During this time of year, as we devote time in our kitchens to preparation of holiday meals and mouthwatering pastries and desserts, consider for a moment how our imprisoned soldiers craved their favorite foods from home—probably more during this season than at any other time of year.
It is any surprise that the prisoners attempted to recreate some of these dishes, using their daily camp rations and items from the precious Red Cross parcels?
Three pages of Robert Dickinson’s journal, “Servigliano Calling,” are devoted to recipes, ranging from a compote and spreads to pies and fig pudding.
The situation called for some invention—fruit pie crust made of a paste of grated bread mixed with margarine for example.
Cooking was done handily on the camp cook stoves built by fellow prisoners from scraps of tin and shoelaces.
Although Robert titled this section of his journal “Campo 59 Cookery,” the last recipe, “Campo 53 Rarebit,” is evidence that the culinary experiments continued after his transfer to Camp 53 Sforzacosta in January 1943.
One of the poems in Robert’s journal, “Thoughts,” by C. G. Hooper-Rogers, contains a list of sorely missed foods from home. Of his yearnings, Hooper-Rogers writes:
“All I’ve got to do is think, / Of all I used to eat and drink, / And the phantom foods I used to like, / Haunt me all the blinking night.”
Red Cross Compòte
¼ spoonful of sugar
1 spoonful of milk powder
2 spoonfuls of cocoa
(Custard or jelly powder can be added)
Break up the bread into coffeé mug and just cover with water. Soak well until soft. Add other items separately; stirring in well. When finished allow to set (if possible!!) Sugar may be added as desired.
1 spoonful cocoa
1 spoonful milk powder
½ spoonful sugar
Mix the milk powder and the cocoa in the coffeé mug and add water, stirring well into a stiff paste add sugar.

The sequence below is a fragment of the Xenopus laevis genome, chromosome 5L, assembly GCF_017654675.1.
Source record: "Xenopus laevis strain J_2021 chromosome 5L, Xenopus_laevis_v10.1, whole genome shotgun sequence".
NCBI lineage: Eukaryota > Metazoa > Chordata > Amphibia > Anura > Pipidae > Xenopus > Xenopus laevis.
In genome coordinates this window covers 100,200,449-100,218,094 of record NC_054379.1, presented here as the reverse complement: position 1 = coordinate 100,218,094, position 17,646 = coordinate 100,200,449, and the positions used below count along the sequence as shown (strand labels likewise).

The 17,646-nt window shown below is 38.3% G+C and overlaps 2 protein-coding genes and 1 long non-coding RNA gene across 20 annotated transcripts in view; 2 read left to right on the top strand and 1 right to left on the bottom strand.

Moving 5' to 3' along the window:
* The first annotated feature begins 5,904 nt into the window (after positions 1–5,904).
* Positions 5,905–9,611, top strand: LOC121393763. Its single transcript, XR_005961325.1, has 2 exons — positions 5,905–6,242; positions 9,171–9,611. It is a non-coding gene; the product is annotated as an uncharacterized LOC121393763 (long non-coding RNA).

Coffeé Spread (Method as for Chocolate Spread.)
1 spoonful coffeé
1 spoonful sugar
3 spoonfuls milk powder
Mixed Fruit Spread
4 spoonfuls milk powder
1 spoonful sugar
With a little water make a stiff paste of the milk powder and add the sugar. Halve the raisins, cut and stone the prunes, and mix into a spread.
Pound into a tin of dripping 4 OXO cubes, continue to beat in; until well mixed. Place into a dish ready to serve.
Note: OXO is a brand name for a range of food products, manufactured in the UK, that include stock cubes, herbs and spices, dried gravy, and yeast extract.
To a ½ lb. of butter or margarine add 1 spoonful of Marmite or 4 cubes, mix well; then use.
Fig Pudding (For 2 persons)
Grate up 1 loaf (7 oz.). Soak in a little water 6 dried figs, after about 2 hours pour off the syrup. Add the moist figs to the bread, afterwards adding the syrup and mincing well. Then add a good spoonful of golden syrup and a little margarine, after mixing well place in a tin and steam for ½ hr. to 1 hr. Serve with golden syrup or condensed milk.
Grate ½ loaf of bread and mix into a paste using a little marg. grease a flat tin and line the bottom and sides with the paste; fill the centre with the fruit desired and put a thin crust on; bake well for ¾ hour.
Using the same method as with the fruit pie; only filling the centre with meat + vegetables.
Boil in 1 ½ pints of water, raisins or other dried fruit, add to grated biscuits; allow to boil for a few minutes stirring well, add sugar or sweetening and pour into a flat dixie, allow to set; serve it with jam or cream.
Cheese & Onion Savoury
Grate up half a loaf (3 ½ oz.) and 2 issues of cheese (2 ½ oz.) Mix well, adding an onion, mint and tomatoe juice. Mix into a stiff paste with a little marg and water. Place into a greased tin, and steam for ½ hr. Serve with tomatoe sauce.
Campo 53 Rarebit
Fry a dixie of onions cut up small, when done add 12 oz. of grated cheese, stir (if possible) for a few minutes. Tomatoes can be added.
Note: A dixie is a cooking pot. Soldiers had a set of dixies as standard issue. They were rectangular, came in various sizes, and were made of aluminium with folding handles that fitted inside each other. The soldiers cooked in the dixies and also used them as plates.